Is Customized Supermarket Pricing Gleaned From Loyalty Cards Creepy Or A Good Thing?

Whether you’re one of those shoppers with way too many grocery store loyalty cards or just a few, swiping those at checkouts could be doing far more than just giving you a few cents off your favorite cereal. Stores like Safeway and Kroger are building up their research on how their customers shop, developing customized pricing on the things you like the most. So is that a creepy invasion of privacy or worth it if you save money?

While some stores have already found themselves in sticky situations by customizing offers based on shoppers’ preferences — for example, Target accidentally tipping off a teen’s dad that she was pregnant before she told him — many customers are welcoming the discounts that sometime are offered just to them.

The New York Times checks out some of the changes going on in the supermarket arena, including one comparison of products that are priced differently based on who’s buying it. One shopper who buys a certain brand of products gets a deal on a 24-pack of bottled water that she doesn’t usually buy, just because she is a fan of their other offerings, whereas her fellow shopper would pay almost a dollar more for the same product.

Offering different prices for customers isn’t a new thing — after all, savvy shoppers who use coupons have been getting cheaper deals in the grocery aisles for a long time. But is it different, creepy or an invasion of privacy for supermarkets to mine your personal data and target you with such deals, or does it matter if you want the best price? It’s up to each shopper, perhaps.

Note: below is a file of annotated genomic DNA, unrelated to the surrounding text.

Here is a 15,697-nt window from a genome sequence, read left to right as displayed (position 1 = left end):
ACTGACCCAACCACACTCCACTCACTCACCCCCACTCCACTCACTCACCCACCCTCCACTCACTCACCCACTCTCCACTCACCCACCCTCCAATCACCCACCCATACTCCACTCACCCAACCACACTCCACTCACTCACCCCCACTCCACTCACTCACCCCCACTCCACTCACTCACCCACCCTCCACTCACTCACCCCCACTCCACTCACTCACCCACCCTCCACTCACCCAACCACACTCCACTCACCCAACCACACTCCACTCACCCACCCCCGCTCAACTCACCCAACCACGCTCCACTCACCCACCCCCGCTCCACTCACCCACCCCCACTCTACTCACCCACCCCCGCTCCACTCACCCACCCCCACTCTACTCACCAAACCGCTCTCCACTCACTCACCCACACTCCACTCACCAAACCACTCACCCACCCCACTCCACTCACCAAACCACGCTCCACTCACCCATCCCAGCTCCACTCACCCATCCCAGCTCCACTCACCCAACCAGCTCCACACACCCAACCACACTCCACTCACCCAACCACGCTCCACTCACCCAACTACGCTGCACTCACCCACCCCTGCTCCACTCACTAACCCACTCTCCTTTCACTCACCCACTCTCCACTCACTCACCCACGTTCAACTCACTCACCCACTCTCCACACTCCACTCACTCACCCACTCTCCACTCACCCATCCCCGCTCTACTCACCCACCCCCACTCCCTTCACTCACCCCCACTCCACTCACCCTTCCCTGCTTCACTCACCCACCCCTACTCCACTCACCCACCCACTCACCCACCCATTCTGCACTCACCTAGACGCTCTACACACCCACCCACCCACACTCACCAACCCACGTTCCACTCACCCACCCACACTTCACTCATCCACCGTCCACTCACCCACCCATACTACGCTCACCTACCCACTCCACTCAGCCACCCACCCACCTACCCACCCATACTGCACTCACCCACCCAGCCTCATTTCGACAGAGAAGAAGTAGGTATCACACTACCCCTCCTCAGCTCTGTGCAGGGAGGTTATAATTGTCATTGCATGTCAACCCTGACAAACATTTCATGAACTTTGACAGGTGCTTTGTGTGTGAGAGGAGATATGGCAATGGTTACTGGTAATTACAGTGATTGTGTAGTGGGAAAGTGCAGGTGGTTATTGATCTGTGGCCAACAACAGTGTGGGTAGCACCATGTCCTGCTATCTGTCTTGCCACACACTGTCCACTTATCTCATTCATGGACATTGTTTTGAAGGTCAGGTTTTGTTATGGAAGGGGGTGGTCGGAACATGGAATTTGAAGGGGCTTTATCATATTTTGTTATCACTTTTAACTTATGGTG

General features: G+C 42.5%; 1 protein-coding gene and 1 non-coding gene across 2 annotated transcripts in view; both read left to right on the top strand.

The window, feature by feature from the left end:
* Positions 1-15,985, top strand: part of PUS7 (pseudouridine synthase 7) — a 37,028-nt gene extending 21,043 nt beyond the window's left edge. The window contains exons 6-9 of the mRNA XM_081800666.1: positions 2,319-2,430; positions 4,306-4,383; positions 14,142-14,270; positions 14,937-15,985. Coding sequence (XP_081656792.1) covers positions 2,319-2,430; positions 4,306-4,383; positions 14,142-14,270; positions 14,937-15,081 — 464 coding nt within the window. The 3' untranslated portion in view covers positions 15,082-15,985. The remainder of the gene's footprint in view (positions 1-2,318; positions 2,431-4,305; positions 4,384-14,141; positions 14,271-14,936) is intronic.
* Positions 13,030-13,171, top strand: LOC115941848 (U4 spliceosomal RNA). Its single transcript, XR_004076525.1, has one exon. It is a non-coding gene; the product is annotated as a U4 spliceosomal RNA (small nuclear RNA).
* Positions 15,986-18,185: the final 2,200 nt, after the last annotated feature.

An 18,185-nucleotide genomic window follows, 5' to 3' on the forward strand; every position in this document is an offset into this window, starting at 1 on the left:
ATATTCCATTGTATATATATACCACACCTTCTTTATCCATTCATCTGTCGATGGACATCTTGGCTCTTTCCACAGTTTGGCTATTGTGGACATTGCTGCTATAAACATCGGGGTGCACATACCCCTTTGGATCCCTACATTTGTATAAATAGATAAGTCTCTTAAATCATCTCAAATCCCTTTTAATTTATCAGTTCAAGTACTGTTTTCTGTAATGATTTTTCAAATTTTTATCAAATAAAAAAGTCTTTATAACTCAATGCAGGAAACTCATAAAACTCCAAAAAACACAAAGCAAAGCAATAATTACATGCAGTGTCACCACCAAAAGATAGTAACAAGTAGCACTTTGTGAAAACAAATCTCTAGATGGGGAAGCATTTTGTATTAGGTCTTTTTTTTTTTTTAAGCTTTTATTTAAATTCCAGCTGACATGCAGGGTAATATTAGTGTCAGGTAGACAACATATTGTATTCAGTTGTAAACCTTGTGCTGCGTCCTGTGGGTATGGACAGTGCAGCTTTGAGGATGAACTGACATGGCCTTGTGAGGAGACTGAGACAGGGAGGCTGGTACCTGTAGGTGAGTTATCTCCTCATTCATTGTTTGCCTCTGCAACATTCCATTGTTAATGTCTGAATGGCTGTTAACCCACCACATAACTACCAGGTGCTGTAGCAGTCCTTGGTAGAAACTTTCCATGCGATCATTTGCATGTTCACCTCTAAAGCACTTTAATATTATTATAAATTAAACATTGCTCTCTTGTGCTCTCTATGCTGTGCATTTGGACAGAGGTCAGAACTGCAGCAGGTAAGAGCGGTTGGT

Safeway’s personalization program started in stores this summer with offers aimed at certain customers, and it might even start to adjust prices based on its shoppers’ habits as well. The company seems pretty confident this is the way to go.

“If our consumer information is right, personalization is really a consumer desire right now, not so much a consumer fear,” Michael R. Minasi, president for marketing at Safeway told the NYT.

Some stores like Stop & Shop are testing out a way to offer deals on the spot: When customers scan an item they’re buying using a special app, a deal could pop up for something related in that same aisle. This could be pretty useful — you want hot dog buns? Maybe you also need hamburger buns, too! Here’s a discount.

Feel free to share any of your own stories of customized and personalized deals in the comments — whether they creeped you out or left you feeling satisfied that you could nab a discount.

Shopper Alert: Price May Drop for You Alone [New York Times]